What could the reform of English football governance look like?

Picture from Unsplash by Mari Carmen Del Valle Cámara

I wrote last week about why it was important to seriously consider reform of the way football is run in England, and to get to grips with why football clubs need to be dealt with as unique businesses. I wanted to go into a bit more detail about what measures could be taken to address the concerns many hold about the way the game is run.

Five years ago, with a general election looming and yet another government Expert Working Group asking for views, I wrote an article alongside Duncan Drasdo, CEO of the Manchester United Supporters’ Trust, that attempted to set out how reform might be undertaken. Yesterday, Parliament staged a debate on The Future of Football Governance. This edited version of our original article is intended to contribute to the conversation, and sets out our case for a Football Club Ownership and Governance Act.

We’ll be clear from the outset in stating our belief that government needs to act if we are going to see meaningful and permanent reform in football. To what extent intervention is required is a debate that needs to happen and we would certainly not advocate complete state control of football. But football has been given multiple chances to reform itself, and failed. There now exists a major crisis of confidence in not only the ability but the very inclination of those bodies that claim to govern football to carry out that role. There can be no avoiding the conclusion that, if reform is to happen, that reform needs to become a requirement, not simply an aspiration.

Clearly the Premier League (and similarly the Football League) are controlled by their clubs but the power of the clubs also extends deeply into the FA and hence all attempts at self-reform have failed. That is why Government needs to legislate. It should be emphasised that such legislation could be very much light touch but a Football Club Ownership and Governance Act would create a peg on which to hang future amendments should football fail to respond to further voluntary invitations to progressive reform.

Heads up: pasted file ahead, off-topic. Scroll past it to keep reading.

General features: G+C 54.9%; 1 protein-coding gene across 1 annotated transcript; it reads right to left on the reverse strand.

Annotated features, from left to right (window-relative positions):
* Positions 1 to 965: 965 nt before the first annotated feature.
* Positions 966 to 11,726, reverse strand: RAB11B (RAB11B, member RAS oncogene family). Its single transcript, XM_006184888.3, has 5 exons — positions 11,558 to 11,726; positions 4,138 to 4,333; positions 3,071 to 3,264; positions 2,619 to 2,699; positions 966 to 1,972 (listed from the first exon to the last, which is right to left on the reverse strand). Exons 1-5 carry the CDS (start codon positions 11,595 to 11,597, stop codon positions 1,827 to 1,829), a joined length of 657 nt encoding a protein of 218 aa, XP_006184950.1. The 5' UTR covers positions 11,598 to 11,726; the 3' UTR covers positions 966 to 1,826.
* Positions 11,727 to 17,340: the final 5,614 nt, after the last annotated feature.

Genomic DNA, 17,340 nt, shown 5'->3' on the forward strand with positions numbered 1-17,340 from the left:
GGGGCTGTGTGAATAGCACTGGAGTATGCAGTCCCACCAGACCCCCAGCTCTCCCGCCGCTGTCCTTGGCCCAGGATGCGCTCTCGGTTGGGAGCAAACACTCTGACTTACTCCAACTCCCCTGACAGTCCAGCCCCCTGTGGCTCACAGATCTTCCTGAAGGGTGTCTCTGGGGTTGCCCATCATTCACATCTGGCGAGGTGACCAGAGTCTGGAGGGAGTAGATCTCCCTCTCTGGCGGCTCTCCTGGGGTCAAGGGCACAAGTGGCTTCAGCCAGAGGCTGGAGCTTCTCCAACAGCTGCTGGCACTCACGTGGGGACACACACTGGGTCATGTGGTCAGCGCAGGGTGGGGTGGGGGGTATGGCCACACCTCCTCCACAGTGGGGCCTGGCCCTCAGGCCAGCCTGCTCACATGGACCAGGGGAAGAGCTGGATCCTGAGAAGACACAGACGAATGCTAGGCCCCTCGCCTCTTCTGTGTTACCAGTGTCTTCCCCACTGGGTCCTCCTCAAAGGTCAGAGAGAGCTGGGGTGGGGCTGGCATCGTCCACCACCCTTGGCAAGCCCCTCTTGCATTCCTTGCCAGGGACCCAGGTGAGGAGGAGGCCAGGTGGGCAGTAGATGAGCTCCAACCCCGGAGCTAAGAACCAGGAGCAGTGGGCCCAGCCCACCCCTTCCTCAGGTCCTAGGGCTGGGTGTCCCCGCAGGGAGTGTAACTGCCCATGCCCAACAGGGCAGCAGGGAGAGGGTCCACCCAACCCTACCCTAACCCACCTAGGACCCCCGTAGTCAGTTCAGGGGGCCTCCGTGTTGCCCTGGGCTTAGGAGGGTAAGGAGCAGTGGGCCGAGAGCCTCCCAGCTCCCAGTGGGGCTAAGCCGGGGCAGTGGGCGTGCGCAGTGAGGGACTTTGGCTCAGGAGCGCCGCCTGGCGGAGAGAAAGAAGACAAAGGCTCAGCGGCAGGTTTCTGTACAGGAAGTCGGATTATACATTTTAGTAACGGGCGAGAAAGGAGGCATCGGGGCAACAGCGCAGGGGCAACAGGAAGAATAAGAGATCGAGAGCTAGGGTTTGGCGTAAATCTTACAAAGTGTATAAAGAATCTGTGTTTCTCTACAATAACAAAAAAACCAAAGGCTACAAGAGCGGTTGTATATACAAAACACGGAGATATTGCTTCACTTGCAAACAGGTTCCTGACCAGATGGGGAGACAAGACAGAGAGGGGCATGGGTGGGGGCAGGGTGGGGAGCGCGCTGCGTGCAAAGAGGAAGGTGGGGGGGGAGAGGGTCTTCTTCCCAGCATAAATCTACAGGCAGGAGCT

We’re aware that such a view will immediately provoke accusations of ‘interference with the free market’. And that leads us to one of the basic principles upon which our approach is based. Football is not a business like any other, and so needs a unique set of rules to be applied to it.

The current legal framework does not recognise that football clubs are fundamentally different from ordinary commercial businesses in certain key respects. Like commercial companies, they have relationships with suppliers and customers and need to take into account the interests of employees. But, unlike most companies, most football clubs are integral to the local community. Uniquely, football clubs have a very important stakeholder – their supporters – but, unfortunately, the current legal framework does not recognise their existence.

The majority of football clubs are privately owned and non-transparently managed. Currently, an owner can sell the club’s stadium, relocate the team, change the colour of the shirt, massively inflate ticket prices, sell the best players, increase the borrowings and extract massive dividends, without being accountable.